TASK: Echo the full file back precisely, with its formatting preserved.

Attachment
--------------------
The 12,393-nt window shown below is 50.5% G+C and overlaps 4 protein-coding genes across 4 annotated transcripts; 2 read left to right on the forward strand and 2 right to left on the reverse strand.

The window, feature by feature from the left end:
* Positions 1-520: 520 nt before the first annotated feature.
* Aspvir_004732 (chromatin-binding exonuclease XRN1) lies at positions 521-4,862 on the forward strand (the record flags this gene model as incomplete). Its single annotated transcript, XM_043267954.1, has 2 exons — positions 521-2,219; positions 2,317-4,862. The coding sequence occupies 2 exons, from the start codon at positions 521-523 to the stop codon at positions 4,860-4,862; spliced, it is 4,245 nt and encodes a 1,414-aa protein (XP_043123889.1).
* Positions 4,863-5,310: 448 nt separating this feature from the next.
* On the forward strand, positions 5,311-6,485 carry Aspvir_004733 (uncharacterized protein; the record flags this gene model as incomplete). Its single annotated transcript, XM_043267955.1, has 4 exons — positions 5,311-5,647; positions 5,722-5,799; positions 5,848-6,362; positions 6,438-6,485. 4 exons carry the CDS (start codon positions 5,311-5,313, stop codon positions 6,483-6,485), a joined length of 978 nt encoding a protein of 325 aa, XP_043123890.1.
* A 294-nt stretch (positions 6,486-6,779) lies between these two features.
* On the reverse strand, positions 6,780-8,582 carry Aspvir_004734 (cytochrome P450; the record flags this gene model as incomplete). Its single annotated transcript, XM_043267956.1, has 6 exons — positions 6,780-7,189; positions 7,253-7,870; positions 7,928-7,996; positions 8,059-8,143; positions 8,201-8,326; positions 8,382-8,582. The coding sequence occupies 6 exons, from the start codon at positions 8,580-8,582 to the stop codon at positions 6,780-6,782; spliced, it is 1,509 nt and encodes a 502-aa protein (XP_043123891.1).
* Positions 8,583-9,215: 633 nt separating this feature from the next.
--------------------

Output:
The 12,393-nt window shown below is 50.5% G+C and overlaps 4 protein-coding genes across 4 annotated transcripts; 2 read left to right on the forward strand and 2 right to left on the reverse strand.

The window, feature by feature from the left end:
* Positions 1-520: 520 nt before the first annotated feature.
* Aspvir_004732 (chromatin-binding exonuclease XRN1) lies at positions 521-4,862 on the forward strand (the record flags this gene model as incomplete). Its single annotated transcript, XM_043267954.1, has 2 exons — positions 521-2,219; positions 2,317-4,862. The coding sequence occupies 2 exons, from the start codon at positions 521-523 to the stop codon at positions 4,860-4,862; spliced, it is 4,245 nt and encodes a 1,414-aa protein (XP_043123889.1).
* Positions 4,863-5,310: 448 nt separating this feature from the next.
* On the forward strand, positions 5,311-6,485 carry Aspvir_004733 (uncharacterized protein; the record flags this gene model as incomplete). Its single annotated transcript, XM_043267955.1, has 4 exons — positions 5,311-5,647; positions 5,722-5,799; positions 5,848-6,362; positions 6,438-6,485. 4 exons carry the CDS (start codon positions 5,311-5,313, stop codon positions 6,483-6,485), a joined length of 978 nt encoding a protein of 325 aa, XP_043123890.1.
* A 294-nt stretch (positions 6,486-6,779) lies between these two features.
* On the reverse strand, positions 6,780-8,582 carry Aspvir_004734 (cytochrome P450; the record flags this gene model as incomplete). Its single annotated transcript, XM_043267956.1, has 6 exons — positions 6,780-7,189; positions 7,253-7,870; positions 7,928-7,996; positions 8,059-8,143; positions 8,201-8,326; positions 8,382-8,582. The coding sequence occupies 6 exons, from the start codon at positions 8,580-8,582 to the stop codon at positions 6,780-6,782; spliced, it is 1,509 nt and encodes a 502-aa protein (XP_043123891.1).
* Positions 8,583-9,215: 633 nt separating this feature from the next.